If it involves arranging for a facility, people to do the switching, leaving and entering rooms, and (as recounted here) it takes all day to do 10 trials x 3 listeners maybe take what you can get.
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ojdo
post Jul 21 2011, 07:57
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QUOTE (krabapple @ Jul 20 2011, 23:09) *
?

Typically p=0.05 is set as the threshold for 'guessing'. But this is arbitrary, and there are reasons to argue that the 'guessing' threshold for such phenomena should be even more stringent (e.g., p=0.01)

Ok, bad wording on my side. I used "p" both for the probability for naming the right cable per trial (null hypothesis guessing: p=0.5) as well as for the outcome of the probability that the 22/30 result would be obtained. When judging whether if falls into the category "statistically significant" or not, which probabilty is to be calculated?

a) The probability for exactly 22 hits by chance?
b) The probability for 22 or more hits by chance?


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krabapple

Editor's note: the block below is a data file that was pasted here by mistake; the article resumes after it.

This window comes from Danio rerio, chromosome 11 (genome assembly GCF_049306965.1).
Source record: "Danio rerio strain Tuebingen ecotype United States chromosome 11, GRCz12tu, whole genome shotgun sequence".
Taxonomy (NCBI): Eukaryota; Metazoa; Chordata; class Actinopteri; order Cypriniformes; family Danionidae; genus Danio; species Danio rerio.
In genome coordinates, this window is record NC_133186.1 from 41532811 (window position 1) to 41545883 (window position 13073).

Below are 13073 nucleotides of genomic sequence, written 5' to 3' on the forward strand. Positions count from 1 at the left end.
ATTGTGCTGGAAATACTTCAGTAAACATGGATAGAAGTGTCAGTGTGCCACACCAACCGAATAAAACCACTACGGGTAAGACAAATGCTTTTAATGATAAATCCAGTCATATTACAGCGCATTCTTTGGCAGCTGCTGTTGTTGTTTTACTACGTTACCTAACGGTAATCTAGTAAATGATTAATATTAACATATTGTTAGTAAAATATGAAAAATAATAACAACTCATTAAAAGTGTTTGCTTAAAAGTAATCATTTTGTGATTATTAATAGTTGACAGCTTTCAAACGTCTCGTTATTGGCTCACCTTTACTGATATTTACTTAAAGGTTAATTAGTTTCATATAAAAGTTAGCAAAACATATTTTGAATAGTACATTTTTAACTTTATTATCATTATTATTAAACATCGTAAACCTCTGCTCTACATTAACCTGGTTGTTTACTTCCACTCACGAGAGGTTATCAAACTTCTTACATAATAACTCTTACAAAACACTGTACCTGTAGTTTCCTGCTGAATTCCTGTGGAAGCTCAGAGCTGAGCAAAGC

post Jul 21 2011, 17:40
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QUOTE (ojdo @ Jul 21 2011, 01:57) *
QUOTE (krabapple @ Jul 20 2011, 23:09) *
?

Typically p=0.05 is set as the threshold for 'guessing'. But this is arbitrary, and there are reasons to argue that the 'guessing' threshold for such phenomena should be even more stringent (e.g., p=0.01)

Ok, bad wording on my side. I used "p" both for the probability for naming the right cable per trial (null hypothesis guessing: p=0.5) as well as for the outcome of the probability that the 22/30 result would be obtained. When judging whether if falls into the category "statistically significant" or not, which probabilty is to be calculated?

a) The probability for exactly 22 hits by chance?
b) The probability for 22 or more hits by chance?


try plugging the numbers in here
http://stattrek.com/tables/binomial.aspx
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SCOTU
post Jul 21 2011, 17:57
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QUOTE (hybris @ Jul 20 2011, 17:07) *
In precisely what way could the changer unconsciously project "B" or "A" to the listener while changing the cable?


I've always been under the impression that double blind tests are necessary for experiments such as these due to exactly the fact that people are good at picking up on subconscious cues of those around them. However, I've just been going on the word of mouth that people have told me this. I would be rather interested to see experimental results that indicate that Double Blind Experiments are needed.
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hybris
post Jul 21 2011, 19:47
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QUOTE (SCOTU @ Jul 21 2011, 18:57) *
QUOTE (hybris @ Jul 20 2011, 17:07) *
In precisely what way could the changer unconsciously project "B" or "A" to the listener while changing the cable?